|Title:||Turbulence injury, Bombardier DHC-8-102, September 27, 1998|
|Micro summary:||This DHC-8-102 experienced severe turbulence, seriously injuring a flight attendant and causing airframe damage.|
|Event Time:||1998-09-27 at 2104 EDT|
|Publishing Agency:||National Transportation Safety Board (NTSB)|
|Site of event:||Islip, NY|
|Departure:||Philadelphia International Airport, Philadelphia, Pennsylvania, USA|
|Destination:||Long Island Mac Arthur, Islip, New York, USA|
|Airplane Type(s):||Bombardier DHC-8-102|
|Operator(s):||US Airways Express|
|Type of flight:||Revenue|
NTSB short summary:
Clear air turbulence.
The airplane was being vectored for a night instrument approach in visual meteorological conditions when it encountered severe turbulence. There were no other aircraft in the area when the turbulence occurred. The weather radar showed some thunderstorms to the north of the flight, but the ride had been smooth prior to the turbulence event. The airplane's flight data recorder revealed a gradual increase in vertical accelerations during a 15 second period. During the next 15 seconds, there were a series of jolts, with four vertical accelerations measuring approximately 2.0 positive g's, while three registered 0.5 negative g's. Vertical accelerations continued over the next 75 seconds, with eight exceeding 1.5 positive g's, and two registering about 0.0 g. Lateral and longitudinal accelerations were also noted, and corresponded in time with the vertical accelerations.
NTSB factual narrative text:
On September 27, 1998, at 2104 Eastern Daylight Time, an Allegheny Airlines Boeing DHC-8-102, N810EX, operating as USAirways Express flight 3977, received minor damage when it encountered turbulence during an approach to Long Island MacArthur Airport (ISP), Islip, New York. The 2 pilots and 22 passengers were uninjured. One additional passenger received minor injuries, and the flight attendant was seriously injured. Visual meteorological conditions prevailed during the nighttime event. The scheduled passenger flight was operating on an instrument flight rules flight plan and originated from Philadelphia International Airport (PHL), Philadelphia, Pennsylvania. The flight was being conducted under 14 CFR Part 121.
According to the pilots, the flight was being vectored for the ILS Runway 24 approach. The airplane was on a downwind leg, at 3,000 feet, about 8 nautical miles northeast of the airport, when it encountered severe turbulence. Afterwards, several unsuccessful attempts were made to contact the flight attendant. The airplane landed, and just prior to parking, a non-company flight attendant, riding as a passenger, informed the pilots that the on-duty flight attendant was injured.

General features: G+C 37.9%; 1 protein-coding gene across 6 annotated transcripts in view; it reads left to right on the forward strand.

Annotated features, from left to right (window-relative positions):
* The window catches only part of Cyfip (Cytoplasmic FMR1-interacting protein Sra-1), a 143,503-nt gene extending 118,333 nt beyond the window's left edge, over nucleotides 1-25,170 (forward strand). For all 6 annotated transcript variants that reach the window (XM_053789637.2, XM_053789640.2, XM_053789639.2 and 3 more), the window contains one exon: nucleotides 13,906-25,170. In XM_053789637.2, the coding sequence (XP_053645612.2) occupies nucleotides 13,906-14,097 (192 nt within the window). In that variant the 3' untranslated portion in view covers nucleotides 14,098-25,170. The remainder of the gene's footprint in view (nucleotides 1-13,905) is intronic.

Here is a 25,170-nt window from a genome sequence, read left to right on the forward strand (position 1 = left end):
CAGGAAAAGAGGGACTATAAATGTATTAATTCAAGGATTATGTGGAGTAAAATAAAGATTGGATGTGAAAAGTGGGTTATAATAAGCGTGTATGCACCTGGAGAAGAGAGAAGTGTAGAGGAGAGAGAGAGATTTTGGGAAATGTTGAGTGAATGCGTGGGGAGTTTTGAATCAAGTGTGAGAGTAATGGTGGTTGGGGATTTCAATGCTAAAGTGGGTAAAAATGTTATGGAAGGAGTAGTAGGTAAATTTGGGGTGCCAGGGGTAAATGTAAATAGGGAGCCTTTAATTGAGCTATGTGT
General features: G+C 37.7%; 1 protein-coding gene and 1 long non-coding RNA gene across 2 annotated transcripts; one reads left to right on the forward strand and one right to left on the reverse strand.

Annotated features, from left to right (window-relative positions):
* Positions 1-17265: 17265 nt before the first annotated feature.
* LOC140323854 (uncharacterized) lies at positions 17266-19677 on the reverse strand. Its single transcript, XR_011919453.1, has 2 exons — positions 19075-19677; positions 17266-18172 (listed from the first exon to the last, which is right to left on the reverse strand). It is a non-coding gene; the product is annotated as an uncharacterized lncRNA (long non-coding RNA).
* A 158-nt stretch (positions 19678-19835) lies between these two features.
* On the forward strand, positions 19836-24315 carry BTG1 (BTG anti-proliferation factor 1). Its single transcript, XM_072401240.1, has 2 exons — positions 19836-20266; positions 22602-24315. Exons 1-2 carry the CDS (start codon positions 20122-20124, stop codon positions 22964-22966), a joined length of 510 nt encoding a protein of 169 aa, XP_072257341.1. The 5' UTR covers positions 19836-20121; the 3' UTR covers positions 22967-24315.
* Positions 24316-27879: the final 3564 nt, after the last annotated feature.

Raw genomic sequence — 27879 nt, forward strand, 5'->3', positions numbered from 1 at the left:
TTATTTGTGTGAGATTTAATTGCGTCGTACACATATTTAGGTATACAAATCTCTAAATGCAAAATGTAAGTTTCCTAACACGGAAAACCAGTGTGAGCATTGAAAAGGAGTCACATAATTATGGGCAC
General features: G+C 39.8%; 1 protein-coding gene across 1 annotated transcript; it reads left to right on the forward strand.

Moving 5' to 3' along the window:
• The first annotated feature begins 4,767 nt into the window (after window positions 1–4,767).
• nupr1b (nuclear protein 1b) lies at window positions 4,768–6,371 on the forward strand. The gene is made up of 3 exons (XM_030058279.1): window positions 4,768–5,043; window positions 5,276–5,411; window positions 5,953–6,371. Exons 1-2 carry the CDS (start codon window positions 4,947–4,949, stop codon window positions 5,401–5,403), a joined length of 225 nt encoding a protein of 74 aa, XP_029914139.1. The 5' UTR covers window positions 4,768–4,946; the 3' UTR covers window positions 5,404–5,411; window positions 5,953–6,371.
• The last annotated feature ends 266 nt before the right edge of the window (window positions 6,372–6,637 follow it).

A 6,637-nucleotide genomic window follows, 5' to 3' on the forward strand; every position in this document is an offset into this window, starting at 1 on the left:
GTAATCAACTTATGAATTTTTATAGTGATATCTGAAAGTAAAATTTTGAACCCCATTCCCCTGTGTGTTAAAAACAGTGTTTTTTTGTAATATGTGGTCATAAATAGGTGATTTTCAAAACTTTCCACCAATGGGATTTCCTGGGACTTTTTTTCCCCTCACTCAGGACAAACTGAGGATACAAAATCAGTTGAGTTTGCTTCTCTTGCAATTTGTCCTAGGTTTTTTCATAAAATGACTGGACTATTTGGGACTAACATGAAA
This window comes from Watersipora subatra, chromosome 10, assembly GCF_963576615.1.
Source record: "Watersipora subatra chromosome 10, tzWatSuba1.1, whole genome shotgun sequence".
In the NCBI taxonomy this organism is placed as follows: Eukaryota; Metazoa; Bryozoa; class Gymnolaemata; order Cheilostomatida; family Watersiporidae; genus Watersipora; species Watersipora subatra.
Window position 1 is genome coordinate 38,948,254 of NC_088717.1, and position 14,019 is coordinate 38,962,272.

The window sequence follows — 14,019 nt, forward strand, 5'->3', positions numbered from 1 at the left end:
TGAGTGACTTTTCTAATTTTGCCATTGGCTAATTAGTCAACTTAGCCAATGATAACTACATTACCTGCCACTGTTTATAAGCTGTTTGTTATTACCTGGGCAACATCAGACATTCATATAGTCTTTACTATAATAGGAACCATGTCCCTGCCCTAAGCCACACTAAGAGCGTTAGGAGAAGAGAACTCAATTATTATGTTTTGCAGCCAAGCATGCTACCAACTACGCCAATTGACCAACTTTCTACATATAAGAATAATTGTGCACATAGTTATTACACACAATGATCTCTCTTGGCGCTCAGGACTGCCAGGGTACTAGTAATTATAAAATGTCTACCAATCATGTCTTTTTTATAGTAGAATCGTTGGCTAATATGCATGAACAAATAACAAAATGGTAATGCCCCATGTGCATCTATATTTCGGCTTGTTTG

The injured flight attendant later told a Federal Aviation Administration (FAA) Inspector that she had just completed her pre-landing walk-through, when she "felt a jolt send her up into the exit sign. A second jolt sent her into the galley area, followed by a third jolt that sent her to the floor of the aircraft." The flight attendant also stated that during the crew brief before the flight, she was told that thunderstorm activity was possible in the New York area. However, the flight had been smooth prior to the turbulence event.
The injured passenger stated to the Inspector that the flight was uneventful until 5 minutes before landing, when "suddenly, the aircraft made a violent up and down motion, followed by three other similar motions."
The FAA Inspector stated that, according to airport tower controllers, there were no other aircraft in the area when the turbulence occurred. Weather at MacArthur Airport, about 15 minutes prior to the event, included winds from 280 degrees magnetic, at 4 knots, with a visibility of 4 statute miles in haze, and a broken cloud layer at 10,000 feet above ground level. The captain stated that the airplane's weather radar had been set to a 20-mile scale, and showed some thunderstorms north of the airport.
The airplane's flight data recorder revealed that during the approach to MacArthur Airport, there was a gradual increase in vertical accelerations during a 15-second period. During the next 15 seconds, there were a series of jolts, with four vertical accelerations measuring approximately 2.0 positive g's, while three registered 0.5 negative g's. Vertical accelerations continued during the next 75 seconds, with eight exceeding 1.5 positive g's, and two registering about 0.0 g. Lateral and longitudinal accelerations were also noted, and corresponded in time with the vertical accelerations.
|Learning Keywords:||Operations - Turbulence|
|Consequence - Damage - Airframe or fuselage|
|Consequence - Flight Attendant Fatality - Injury|
|Close match:||Turbulence injuries, Airbus A340-300, D-AIGK, August 6, 2003|
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